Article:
Computer vs. child. Might not the computer be a safer bet to have greater worth? Might its handicaps not be more easily fixed, and less burdensome on the parents? If it failed the parents in some way, then it could be exchanged for a new model. And so on. Here is my point: if we humans establish a list of criteria for evaluating worth, then, I think that eventually we can design a machine that fulfills these criteria.
The hazard is not merely one of choosing the wrong criteria of worth, but is much more profound. The danger lies in assuming that we could devise any such criteria. When we take it upon ourselves to evaluate inherent worth, then we do so with a mind that is not omniscient, with a heart that is self-centered, with ears that hear but for a moment, and with eyes that only see in part. We are inadequate gatherers, thinkers, and feelers of all there is to know. Different people at different times will come up with different estimates of your worth, and at some point in your life, these estimates will imply that you don't have worth.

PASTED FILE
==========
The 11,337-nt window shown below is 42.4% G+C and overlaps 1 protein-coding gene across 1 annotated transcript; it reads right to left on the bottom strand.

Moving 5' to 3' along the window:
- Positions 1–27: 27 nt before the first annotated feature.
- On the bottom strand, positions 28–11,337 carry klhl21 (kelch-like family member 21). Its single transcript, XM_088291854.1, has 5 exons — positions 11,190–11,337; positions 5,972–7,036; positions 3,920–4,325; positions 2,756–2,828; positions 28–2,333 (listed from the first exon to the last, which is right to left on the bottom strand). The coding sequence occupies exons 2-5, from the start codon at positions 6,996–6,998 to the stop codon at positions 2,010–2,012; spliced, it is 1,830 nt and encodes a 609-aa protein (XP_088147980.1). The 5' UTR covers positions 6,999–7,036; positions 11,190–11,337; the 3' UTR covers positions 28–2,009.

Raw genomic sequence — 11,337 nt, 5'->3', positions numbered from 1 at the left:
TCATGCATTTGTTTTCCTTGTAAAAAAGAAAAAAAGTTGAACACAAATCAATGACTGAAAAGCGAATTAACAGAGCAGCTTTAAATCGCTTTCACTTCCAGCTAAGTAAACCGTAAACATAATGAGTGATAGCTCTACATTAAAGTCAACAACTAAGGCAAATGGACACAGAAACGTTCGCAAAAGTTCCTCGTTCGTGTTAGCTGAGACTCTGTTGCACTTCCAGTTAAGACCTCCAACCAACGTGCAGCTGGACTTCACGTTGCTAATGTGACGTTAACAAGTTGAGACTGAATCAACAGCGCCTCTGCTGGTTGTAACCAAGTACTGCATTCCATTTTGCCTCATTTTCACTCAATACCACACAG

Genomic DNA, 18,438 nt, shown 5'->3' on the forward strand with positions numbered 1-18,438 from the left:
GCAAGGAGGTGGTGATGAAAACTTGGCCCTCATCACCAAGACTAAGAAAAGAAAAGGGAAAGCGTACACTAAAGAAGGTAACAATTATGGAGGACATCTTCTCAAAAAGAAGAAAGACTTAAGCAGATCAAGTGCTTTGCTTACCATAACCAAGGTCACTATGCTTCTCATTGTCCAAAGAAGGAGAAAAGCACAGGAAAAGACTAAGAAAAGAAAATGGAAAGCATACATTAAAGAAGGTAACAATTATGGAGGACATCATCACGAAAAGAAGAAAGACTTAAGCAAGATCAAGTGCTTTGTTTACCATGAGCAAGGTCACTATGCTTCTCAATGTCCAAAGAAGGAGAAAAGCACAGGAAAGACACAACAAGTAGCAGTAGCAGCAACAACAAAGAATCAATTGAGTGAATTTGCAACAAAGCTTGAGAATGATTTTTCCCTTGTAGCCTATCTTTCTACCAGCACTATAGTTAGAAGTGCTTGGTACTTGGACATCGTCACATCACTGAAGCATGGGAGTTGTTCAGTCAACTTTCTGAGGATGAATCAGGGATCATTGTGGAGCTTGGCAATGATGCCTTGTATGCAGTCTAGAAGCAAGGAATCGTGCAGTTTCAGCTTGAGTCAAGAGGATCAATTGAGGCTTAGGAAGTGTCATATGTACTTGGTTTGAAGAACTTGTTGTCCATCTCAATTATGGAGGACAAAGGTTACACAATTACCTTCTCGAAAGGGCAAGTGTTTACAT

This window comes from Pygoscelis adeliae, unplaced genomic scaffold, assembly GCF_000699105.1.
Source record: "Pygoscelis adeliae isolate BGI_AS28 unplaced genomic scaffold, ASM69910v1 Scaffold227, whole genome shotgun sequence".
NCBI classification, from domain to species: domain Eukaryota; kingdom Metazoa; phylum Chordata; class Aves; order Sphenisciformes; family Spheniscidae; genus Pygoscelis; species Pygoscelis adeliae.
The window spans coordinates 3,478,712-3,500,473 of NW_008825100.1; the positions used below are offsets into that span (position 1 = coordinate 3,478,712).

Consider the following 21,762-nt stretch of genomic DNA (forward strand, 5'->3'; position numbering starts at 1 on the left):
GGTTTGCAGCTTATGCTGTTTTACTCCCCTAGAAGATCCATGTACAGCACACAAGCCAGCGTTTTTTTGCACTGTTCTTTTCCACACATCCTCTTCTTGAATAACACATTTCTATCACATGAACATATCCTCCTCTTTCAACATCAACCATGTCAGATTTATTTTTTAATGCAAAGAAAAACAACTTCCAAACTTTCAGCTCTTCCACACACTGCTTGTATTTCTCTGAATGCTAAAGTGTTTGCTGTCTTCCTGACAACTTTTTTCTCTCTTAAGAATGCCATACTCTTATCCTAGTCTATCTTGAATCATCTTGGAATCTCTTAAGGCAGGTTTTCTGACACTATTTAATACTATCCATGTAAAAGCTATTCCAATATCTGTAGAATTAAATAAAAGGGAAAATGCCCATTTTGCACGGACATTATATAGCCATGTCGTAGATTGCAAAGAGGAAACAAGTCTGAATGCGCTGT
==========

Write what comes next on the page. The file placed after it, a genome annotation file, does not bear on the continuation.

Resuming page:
There is a way out of this relativistic nightmare, and that is to insist upon a measure of dignity that is invariant to viewpoint, race, gender, age, and anything that violates the meaning of dignity as ``inherent'' worth.
There is at least one solution to the problem of finding such an invariant measure, although I have never heard it presented in quite this way: One can assume that dignity is given to all humans, intrinsically, by their Maker.
With this assumption, humans have dignity not because of their goodness, creativity, intelligence, beauty, contributions, capabilities, or any other human measures of value or worth. Ultimate human worth is the mark of an outside endower of dignity, given to every human. This mark is not earned by us, and not controlled by us. It is given to us for what we are, and not for what we have, do, or produce. It is imprinted upon every human, young and old, healthy and infirm, even theist or atheist.